Women face double risk of lung cancer if…
A research published in Nature has revealed that women who smoke and who have a history of breast cancer are twice more likely to get lung cancer.
While ordinary smokers have 40 times the chance of developing lung cancer, researchers found out in a study of 27,000 people that if a smoker carries the breast cancer risk gene BRCA2, then he or she has 80 times the chance to get lung cancer. In addition, about 25% of those who have BRCA2 and who smoke will eventually develop lung cancer.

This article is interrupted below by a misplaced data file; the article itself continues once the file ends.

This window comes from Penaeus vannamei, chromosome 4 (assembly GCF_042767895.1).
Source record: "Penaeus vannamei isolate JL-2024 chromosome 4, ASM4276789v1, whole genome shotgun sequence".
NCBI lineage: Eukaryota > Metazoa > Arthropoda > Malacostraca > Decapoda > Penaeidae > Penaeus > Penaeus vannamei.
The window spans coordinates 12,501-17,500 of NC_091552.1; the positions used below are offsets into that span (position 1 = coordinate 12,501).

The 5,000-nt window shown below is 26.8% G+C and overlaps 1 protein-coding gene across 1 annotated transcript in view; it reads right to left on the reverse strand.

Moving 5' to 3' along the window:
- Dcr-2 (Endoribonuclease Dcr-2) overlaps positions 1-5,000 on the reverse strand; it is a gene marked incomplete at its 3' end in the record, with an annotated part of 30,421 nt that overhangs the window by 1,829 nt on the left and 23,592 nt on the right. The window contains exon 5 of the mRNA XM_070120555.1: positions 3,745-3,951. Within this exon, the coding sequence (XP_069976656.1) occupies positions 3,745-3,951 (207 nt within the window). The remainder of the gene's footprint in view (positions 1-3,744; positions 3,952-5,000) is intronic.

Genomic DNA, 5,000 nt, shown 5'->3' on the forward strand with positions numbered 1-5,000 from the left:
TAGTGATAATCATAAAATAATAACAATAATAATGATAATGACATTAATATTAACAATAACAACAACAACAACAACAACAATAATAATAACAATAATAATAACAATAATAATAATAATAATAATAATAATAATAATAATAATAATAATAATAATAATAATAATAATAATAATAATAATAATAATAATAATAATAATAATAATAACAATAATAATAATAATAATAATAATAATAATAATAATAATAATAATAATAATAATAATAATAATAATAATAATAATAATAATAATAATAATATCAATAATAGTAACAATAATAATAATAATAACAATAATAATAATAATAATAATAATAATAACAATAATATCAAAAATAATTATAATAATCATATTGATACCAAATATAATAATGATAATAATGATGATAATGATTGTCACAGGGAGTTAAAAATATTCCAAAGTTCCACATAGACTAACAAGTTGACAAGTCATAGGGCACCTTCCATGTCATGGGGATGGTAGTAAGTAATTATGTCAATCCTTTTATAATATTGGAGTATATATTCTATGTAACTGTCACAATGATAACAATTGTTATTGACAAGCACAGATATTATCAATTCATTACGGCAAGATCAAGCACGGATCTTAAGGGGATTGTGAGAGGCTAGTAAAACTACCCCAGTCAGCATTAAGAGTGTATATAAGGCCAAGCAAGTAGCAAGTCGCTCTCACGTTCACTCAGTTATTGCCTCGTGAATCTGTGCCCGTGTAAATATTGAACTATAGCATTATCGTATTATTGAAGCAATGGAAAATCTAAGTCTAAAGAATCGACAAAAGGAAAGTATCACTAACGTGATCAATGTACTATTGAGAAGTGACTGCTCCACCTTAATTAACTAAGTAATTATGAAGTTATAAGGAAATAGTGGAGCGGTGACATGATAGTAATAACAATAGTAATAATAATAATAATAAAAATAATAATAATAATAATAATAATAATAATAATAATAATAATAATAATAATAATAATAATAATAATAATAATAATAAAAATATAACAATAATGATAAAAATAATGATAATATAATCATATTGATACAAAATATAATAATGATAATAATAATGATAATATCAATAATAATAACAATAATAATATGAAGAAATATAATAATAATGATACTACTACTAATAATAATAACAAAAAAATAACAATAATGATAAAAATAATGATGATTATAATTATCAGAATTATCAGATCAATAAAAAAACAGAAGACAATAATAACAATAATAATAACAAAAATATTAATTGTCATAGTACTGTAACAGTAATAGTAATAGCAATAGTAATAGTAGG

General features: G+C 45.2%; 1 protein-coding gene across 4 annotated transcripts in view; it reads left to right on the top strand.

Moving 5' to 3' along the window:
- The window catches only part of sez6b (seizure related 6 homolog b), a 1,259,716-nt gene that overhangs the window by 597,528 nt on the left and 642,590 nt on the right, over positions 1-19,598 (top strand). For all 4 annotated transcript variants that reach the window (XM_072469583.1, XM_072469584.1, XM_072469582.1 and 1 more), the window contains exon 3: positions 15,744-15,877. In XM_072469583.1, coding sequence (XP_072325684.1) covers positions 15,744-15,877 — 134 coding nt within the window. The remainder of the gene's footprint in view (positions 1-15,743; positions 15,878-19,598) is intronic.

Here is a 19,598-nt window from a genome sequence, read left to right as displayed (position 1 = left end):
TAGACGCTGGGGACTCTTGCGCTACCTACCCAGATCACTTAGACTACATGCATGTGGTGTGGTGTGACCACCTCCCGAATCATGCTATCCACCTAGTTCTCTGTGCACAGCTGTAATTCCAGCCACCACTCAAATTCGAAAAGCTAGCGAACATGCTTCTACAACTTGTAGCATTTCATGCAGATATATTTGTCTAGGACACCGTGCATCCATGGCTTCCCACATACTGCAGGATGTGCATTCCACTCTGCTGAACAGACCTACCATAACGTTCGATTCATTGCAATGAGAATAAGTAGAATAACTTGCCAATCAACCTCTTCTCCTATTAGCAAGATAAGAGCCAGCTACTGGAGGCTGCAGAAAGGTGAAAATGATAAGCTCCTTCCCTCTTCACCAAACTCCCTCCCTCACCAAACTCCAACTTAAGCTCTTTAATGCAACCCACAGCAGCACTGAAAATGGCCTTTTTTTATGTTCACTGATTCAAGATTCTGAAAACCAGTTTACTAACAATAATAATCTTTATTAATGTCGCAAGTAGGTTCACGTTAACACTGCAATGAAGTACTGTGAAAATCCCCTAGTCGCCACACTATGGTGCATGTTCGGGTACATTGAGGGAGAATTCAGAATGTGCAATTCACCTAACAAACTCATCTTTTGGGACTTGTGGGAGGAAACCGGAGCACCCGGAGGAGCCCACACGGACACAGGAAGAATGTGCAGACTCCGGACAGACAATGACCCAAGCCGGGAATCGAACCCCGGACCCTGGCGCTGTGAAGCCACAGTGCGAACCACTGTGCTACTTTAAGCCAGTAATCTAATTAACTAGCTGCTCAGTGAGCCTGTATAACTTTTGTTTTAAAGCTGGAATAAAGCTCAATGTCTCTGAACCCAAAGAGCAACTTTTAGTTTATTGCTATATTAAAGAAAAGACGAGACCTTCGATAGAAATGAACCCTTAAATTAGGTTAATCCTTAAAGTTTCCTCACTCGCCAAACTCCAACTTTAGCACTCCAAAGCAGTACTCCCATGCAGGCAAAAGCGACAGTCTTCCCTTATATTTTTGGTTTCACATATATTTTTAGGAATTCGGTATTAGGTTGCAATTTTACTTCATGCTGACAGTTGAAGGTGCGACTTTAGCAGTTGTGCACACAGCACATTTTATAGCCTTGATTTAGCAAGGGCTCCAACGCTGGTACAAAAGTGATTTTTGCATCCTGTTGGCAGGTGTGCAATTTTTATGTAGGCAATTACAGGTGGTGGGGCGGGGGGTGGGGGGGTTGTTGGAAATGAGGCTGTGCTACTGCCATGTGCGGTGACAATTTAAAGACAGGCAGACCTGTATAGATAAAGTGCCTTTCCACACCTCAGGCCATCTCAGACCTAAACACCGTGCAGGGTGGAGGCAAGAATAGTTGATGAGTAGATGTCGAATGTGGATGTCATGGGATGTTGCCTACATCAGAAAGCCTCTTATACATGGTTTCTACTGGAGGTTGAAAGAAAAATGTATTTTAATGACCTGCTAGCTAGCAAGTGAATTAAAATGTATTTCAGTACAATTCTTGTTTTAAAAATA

Team member Prof Richard Houlston of the Cancer Research UK explained that BRCA stops DNA from repairing itself: ‘In the context of smoking there is such an enormous amount of DNA damage that any loss of DNA repair is going to be an issue.’
Cancer Research UK’s chief clinician Prof Peter Johnson added ‘We’ve known for two decades that inherited mutations in BRCA2 made people more likely to develop breast and ovarian cancer, but these new findings show a greater risk of lung cancer too, especially for people who smoke.’
But there is a positive side to the discovery. The researchers said that their result means treatments for breast and ovarian cancer may also be effective against lung cancer.
The researchers said that without further studies, the best way to still prevent lung cancer is ‘to be a non-smoker.’